Some realignment and business process reengineering is necessary. Study teams may worry that having an outsourced partner managing monitors will create more work, when in fact, the opposite proves true. One point of contact to manage all resources streamlines the process. With FSPs, study teams design the protocol and then leave the resourcing and process management to the FSP, which provides continuous updates and real-time data. These types of concerns are easily addressed with frequent communication of performance metrics.
What are some of the major FSP trends you’ve observed over the years?
The most evolved relationships between sponsors and FSPs are strategic, partner-based relationships that are flexible and customizable that drive what the new operating model should be. We’ve been privileged to work with some of world’s largest pharmaceutical companies, which has allowed us to reassess, reevaluate and hone our model.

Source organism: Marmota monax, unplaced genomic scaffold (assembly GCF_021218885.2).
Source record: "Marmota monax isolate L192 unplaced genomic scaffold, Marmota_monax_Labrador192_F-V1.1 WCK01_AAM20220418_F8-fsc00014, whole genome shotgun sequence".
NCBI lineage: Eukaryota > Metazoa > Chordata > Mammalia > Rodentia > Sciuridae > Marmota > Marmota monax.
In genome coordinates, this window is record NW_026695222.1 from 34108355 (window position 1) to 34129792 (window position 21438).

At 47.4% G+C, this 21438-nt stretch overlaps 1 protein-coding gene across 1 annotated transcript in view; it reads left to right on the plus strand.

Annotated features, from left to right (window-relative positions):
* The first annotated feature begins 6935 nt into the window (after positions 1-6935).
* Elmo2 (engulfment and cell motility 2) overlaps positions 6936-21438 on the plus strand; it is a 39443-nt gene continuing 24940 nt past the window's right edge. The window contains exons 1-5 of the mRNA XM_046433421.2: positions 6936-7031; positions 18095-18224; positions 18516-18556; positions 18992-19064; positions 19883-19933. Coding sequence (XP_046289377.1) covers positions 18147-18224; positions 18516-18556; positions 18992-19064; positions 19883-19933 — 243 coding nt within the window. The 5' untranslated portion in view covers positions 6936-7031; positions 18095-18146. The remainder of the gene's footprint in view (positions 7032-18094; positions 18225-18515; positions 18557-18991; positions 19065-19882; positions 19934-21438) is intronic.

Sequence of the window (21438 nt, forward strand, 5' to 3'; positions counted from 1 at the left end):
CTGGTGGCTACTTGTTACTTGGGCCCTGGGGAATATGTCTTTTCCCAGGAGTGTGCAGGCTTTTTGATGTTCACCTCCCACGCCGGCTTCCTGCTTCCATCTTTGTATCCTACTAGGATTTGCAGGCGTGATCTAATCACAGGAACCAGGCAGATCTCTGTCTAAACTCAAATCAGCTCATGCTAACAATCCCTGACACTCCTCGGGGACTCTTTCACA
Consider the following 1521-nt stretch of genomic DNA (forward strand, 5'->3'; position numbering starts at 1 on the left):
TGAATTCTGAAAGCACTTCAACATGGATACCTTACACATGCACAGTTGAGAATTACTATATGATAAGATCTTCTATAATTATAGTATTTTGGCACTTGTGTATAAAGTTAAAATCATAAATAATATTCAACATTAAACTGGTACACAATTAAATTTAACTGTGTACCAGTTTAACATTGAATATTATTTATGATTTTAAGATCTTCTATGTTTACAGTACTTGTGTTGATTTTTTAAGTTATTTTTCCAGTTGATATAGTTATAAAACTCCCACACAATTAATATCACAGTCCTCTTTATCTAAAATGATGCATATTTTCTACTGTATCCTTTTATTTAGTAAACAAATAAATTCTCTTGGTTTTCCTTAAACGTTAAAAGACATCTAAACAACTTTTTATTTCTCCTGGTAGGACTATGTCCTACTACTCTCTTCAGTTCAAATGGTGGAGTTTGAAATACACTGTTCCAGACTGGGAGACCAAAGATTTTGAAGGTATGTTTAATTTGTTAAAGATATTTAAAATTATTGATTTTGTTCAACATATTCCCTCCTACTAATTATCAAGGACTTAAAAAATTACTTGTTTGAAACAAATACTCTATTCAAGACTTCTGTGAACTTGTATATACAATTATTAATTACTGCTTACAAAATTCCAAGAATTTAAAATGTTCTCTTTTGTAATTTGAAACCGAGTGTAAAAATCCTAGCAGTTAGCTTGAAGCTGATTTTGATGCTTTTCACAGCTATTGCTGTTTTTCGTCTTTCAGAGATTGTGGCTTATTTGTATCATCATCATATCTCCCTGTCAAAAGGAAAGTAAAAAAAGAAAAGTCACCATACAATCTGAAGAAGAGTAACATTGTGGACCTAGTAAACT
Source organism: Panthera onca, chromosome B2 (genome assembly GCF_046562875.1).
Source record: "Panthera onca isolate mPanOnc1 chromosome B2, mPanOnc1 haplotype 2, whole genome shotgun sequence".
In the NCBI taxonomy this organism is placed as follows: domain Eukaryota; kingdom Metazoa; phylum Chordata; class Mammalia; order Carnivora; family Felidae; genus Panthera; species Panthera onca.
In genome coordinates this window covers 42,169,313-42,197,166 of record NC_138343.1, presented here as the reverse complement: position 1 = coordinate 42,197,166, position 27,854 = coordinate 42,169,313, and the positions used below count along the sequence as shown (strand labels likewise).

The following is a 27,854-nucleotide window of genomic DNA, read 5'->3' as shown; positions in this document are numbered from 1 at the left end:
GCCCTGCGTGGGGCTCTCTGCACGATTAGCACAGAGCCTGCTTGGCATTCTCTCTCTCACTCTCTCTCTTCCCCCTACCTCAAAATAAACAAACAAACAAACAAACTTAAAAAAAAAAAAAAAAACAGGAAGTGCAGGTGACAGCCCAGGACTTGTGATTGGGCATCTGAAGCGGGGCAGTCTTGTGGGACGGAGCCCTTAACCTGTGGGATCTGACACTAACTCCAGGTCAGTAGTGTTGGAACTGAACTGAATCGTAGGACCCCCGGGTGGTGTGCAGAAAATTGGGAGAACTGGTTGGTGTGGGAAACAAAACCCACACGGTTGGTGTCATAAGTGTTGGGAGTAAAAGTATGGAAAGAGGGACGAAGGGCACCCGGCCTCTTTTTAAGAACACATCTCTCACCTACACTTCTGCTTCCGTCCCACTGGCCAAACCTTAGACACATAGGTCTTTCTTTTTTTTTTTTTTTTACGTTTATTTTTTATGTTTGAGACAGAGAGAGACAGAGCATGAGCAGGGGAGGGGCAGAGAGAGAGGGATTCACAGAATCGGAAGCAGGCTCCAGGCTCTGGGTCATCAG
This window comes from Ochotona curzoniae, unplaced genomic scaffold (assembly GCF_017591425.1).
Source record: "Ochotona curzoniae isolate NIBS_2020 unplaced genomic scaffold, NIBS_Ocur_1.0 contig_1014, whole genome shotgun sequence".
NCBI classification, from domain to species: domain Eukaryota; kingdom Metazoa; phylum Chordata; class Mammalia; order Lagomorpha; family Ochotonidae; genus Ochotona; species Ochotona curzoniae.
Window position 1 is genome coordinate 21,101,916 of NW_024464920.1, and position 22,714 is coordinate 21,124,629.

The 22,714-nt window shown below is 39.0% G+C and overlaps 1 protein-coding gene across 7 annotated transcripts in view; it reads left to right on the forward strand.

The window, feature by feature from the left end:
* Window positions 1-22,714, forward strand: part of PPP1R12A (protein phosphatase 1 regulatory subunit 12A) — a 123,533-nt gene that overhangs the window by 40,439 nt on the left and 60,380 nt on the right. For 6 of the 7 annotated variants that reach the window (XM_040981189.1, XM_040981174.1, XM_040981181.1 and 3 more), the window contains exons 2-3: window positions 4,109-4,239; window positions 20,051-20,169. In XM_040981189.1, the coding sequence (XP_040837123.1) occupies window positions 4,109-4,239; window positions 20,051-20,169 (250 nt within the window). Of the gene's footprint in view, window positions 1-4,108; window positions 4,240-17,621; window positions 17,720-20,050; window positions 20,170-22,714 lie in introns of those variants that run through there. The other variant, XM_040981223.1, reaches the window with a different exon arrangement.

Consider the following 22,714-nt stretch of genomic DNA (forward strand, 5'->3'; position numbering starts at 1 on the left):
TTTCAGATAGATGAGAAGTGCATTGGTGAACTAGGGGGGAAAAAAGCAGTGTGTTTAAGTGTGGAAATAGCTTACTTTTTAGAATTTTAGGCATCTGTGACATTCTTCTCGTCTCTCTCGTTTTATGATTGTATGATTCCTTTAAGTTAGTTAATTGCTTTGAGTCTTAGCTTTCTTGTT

While sponsor companies have been applying the principals of Lean and Six Sigma in their manufacturing processes for some time, application to the drug development process is not as widespread. Although, selected sponsors and outsourcing providers are now applying these concepts to clinical research in an effort to improve quality and reduce cycle time. Some forward-thinking FSPs have begun to empower monitors with fundamental operations management skills to redesign their activities for a bottom-up and top-down approach that ultimately increases efficiency and balances work loads. Another extremely important outcome is related to the human factor. People working in clinical research often view it as “a calling,” rather than just a career. The skills provided through Lean and Six Sigma help them feel empowered to improve the processes around them, so they can ultimately help get life-saving drugs to patients in need faster.